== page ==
Science Library Category:

Myelin Basic Protein - MBP

Serological association of measles virus and human herpesvirus-6 with brain autoantibodies in autism.
Published: 1998

A high percentage of autistic children with positive antibodies to the measles and/or human herpesvirus-6 (HHV-6) also have autoantibodies to brain components. Might the MMR vaccine be an early event in brain autoimmunity?


Singh VK, Lin SX, Yang VC. Clin Immunol Immunopathol. 1998 Oct;89(1):105-8.


Environmental exposures to toxins as well as viral infections are known to be triggers for autoimmunity. Individuals with autism suffer from a variety of immunological abnormalities with 55-70% having autoantibodies to brain antigens that include myelin basic protein (MBP), neuron-axon filament proteins (NAFP), and serotonin receptor. Many parents have reported the onset of autism soon after receiving a vaccine for the measles-mumps-rubella (MMR) and/or diptheria-pertussis-tetanus (DPT). The authors point out that both measles virus and human herpesvirus-6 (HHV-6) can manifest neurologic sequelae, show molecular mimicry with MBP and NAFP, and are associated with demyelination. To understand a possible association of viruses to brain autoimmunity, these researchers investigated virus serology of the measles virus and HHV-6. Children diagnosed with autism using the DSM-IIIR criteria were compared to normal controls. Both the controls and the children with autism had a high percentage of positive titers to measles as well as HHV-6 antibodies. According to the authors this was to be expected given that, “A high proportion (78%) of general populations is known to have positive titers of HHV-6 antibody.” The high percentage of measles antibody titers (85%) in children with autism was also expected. There is a high rate of seroconversion post MMR vaccination and none of the children had a history of exposure to the wild-type measles infection. An interesting finding was revealed when comparing the virus serology to brain autoantibodies. Among the control group, there were no brain autoantibodies found in any participant. However, among autistic subjects:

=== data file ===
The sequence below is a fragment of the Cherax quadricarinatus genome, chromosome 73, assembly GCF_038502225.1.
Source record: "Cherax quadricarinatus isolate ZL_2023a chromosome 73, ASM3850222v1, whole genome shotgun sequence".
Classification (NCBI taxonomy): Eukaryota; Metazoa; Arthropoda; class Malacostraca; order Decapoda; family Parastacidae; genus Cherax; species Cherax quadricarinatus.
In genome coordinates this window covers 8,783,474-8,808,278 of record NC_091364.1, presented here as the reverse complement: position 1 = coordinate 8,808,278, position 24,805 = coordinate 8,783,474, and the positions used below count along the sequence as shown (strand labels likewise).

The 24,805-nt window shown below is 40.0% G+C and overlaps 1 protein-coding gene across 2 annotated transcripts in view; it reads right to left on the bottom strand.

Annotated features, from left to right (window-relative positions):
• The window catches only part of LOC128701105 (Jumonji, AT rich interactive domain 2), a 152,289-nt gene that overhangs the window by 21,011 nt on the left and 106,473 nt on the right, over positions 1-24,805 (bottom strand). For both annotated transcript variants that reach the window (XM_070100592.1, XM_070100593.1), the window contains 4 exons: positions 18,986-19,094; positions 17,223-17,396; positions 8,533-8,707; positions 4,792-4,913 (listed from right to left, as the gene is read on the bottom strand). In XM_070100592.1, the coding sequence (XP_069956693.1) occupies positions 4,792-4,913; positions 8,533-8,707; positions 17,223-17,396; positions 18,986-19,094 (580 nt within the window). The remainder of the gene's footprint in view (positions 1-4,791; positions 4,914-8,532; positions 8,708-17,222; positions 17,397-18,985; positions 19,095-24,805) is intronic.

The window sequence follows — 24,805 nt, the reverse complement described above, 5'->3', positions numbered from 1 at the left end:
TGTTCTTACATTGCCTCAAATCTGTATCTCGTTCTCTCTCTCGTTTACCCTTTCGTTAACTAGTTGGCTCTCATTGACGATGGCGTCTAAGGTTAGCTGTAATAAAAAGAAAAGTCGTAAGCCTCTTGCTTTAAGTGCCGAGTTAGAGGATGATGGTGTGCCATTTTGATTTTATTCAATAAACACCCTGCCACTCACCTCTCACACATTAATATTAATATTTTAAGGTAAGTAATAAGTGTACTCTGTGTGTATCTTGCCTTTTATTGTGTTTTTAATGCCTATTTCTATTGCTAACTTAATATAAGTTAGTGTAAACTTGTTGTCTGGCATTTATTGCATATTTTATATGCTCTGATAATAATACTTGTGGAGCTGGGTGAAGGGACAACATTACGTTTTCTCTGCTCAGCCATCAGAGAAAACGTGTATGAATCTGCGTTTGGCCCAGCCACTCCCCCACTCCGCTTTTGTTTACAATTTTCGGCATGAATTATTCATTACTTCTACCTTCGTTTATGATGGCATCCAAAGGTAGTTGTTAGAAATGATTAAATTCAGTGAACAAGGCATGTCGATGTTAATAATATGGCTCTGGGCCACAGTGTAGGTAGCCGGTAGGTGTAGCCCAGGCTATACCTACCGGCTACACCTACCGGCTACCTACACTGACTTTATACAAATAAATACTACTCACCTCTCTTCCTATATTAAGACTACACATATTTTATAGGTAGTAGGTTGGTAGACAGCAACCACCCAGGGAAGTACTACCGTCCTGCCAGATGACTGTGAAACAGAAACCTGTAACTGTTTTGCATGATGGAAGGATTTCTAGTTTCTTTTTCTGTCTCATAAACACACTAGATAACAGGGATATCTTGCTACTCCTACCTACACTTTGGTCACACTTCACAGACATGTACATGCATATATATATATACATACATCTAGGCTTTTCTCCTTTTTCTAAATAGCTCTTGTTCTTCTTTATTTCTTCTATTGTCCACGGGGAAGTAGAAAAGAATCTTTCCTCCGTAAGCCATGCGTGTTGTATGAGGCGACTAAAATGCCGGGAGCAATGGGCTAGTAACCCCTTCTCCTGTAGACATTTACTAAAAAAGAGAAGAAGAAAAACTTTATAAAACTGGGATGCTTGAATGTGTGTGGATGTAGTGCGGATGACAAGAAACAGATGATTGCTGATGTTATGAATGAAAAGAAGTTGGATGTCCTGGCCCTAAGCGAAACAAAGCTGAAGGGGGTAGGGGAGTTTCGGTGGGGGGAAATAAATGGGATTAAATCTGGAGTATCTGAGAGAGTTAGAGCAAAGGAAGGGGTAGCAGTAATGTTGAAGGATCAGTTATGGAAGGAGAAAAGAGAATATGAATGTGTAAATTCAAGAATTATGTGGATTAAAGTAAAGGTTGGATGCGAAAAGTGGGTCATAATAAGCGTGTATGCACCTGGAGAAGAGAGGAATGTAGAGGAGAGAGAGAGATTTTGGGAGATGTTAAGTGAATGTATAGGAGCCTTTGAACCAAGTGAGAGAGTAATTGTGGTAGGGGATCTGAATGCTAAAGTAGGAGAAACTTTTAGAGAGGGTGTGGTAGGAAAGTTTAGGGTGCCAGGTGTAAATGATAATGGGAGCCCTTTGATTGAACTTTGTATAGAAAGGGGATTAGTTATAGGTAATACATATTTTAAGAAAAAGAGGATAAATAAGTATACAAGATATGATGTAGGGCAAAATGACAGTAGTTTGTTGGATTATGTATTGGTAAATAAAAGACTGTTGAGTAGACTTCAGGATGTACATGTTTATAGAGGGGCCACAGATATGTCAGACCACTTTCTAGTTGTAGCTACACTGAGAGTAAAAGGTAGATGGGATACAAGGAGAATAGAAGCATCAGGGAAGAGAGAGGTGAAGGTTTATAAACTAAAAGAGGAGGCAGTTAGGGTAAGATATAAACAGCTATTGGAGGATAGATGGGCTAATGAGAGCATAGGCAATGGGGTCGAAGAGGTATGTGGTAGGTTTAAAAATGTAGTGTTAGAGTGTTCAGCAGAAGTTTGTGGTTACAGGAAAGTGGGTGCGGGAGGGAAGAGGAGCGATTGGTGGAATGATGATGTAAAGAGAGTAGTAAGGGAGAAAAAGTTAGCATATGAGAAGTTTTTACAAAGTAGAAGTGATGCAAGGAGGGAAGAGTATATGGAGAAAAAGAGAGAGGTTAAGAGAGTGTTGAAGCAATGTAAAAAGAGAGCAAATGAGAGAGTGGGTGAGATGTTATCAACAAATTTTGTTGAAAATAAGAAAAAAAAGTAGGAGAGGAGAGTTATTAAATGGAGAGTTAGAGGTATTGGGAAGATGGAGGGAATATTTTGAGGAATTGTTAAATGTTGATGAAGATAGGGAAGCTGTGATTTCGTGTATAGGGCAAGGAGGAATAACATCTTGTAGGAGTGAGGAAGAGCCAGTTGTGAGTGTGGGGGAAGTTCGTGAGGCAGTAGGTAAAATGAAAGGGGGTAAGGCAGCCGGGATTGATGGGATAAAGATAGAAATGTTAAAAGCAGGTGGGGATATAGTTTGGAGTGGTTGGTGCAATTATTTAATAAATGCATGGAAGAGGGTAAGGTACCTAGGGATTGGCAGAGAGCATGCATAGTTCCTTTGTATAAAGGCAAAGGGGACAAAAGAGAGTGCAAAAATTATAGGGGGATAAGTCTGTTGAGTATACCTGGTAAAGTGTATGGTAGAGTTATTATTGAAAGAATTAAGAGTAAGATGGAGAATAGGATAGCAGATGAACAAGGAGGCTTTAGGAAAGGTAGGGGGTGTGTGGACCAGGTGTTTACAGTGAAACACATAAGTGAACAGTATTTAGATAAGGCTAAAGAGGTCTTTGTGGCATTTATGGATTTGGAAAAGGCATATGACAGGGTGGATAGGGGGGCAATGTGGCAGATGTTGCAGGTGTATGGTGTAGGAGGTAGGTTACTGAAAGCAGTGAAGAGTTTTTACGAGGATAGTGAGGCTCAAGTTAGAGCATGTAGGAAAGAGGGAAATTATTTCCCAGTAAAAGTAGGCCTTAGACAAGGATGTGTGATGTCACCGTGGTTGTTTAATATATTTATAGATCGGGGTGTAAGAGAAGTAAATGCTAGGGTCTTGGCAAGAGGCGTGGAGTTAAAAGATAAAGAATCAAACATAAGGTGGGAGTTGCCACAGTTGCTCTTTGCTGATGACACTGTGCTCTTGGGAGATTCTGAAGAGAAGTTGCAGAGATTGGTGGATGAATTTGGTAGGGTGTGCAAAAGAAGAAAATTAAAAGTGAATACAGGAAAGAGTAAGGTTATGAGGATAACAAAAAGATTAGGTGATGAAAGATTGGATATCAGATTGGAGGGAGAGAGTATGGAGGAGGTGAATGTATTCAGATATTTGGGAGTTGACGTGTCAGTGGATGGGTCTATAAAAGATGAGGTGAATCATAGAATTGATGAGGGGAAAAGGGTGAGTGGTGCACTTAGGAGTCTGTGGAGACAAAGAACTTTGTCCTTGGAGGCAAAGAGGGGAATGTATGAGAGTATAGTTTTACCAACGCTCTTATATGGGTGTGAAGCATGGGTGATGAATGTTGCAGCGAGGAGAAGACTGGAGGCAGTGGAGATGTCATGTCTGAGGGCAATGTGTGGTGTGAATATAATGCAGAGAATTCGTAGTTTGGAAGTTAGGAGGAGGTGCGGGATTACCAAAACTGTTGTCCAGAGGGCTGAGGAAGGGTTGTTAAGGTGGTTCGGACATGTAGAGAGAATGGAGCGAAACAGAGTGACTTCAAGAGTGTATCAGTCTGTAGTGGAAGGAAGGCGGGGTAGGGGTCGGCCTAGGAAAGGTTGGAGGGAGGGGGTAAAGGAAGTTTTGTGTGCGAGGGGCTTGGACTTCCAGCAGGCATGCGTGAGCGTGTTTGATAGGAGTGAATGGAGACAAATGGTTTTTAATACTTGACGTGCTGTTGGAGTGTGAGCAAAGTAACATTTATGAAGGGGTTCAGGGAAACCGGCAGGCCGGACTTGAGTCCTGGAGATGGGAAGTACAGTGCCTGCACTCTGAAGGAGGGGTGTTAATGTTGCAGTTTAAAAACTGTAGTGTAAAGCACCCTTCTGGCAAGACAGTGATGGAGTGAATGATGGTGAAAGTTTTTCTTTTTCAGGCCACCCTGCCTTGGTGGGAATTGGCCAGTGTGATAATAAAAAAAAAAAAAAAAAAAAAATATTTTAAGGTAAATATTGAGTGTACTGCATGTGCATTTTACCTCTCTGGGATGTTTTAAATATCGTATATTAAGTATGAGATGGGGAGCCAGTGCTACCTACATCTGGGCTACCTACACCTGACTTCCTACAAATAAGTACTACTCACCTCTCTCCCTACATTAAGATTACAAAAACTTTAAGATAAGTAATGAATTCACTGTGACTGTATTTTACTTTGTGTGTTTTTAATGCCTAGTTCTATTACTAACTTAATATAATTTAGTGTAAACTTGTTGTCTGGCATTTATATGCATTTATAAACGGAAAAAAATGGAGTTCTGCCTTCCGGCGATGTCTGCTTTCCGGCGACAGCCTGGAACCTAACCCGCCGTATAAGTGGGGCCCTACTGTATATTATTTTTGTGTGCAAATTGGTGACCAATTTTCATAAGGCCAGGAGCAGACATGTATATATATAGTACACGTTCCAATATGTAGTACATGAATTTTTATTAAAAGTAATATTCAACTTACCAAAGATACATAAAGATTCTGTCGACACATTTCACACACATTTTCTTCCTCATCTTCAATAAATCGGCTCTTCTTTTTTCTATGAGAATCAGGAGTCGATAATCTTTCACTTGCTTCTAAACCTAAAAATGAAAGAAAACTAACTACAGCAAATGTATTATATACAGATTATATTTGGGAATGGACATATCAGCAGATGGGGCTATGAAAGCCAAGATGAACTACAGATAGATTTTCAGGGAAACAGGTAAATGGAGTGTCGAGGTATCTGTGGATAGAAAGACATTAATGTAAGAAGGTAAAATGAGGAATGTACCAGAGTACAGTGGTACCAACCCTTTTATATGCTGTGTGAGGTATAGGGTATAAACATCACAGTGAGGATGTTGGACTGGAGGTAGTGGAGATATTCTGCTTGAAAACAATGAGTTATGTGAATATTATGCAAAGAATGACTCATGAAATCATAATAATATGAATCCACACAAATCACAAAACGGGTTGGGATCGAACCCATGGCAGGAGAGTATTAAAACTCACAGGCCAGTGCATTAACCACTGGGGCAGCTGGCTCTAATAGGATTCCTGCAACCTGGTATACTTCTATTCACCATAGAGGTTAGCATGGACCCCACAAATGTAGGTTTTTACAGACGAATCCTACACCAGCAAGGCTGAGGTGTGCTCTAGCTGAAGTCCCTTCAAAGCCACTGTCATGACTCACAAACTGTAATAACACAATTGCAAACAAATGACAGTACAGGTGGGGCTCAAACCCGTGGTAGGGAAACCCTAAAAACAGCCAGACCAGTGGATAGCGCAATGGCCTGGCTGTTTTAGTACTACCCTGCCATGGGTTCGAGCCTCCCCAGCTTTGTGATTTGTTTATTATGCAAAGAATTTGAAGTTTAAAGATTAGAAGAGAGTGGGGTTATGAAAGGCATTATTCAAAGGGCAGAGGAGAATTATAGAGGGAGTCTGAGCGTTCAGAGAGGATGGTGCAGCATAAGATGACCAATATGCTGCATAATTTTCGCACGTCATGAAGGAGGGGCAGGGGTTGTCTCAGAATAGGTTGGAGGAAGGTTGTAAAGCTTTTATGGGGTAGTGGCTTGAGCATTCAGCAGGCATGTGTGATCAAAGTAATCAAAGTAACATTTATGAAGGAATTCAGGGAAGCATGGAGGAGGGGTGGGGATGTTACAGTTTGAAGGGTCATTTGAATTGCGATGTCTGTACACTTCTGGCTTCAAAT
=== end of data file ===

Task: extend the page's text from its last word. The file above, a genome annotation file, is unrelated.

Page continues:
“approximately 90% of measles-IgG-positive sera also had anti-MBP”

“73% of measles-IgG- positive sera also had anti-NAFP”

“84% of HHV-6-IgG-positive sera also had anti-MBP”

“72% of HHV-6-IgG-positive sera also had anti-NAFP.”

“the higher the virus antibody titer the greater the chance of brain autoantibody”

The report closing by stating, “In conclusion, we suggest that while the etiology is not known, it is quite instructive to consider environmental factors, for example measles virus and HHV-6, as etiological agents linked to autoimmunity in autism.”

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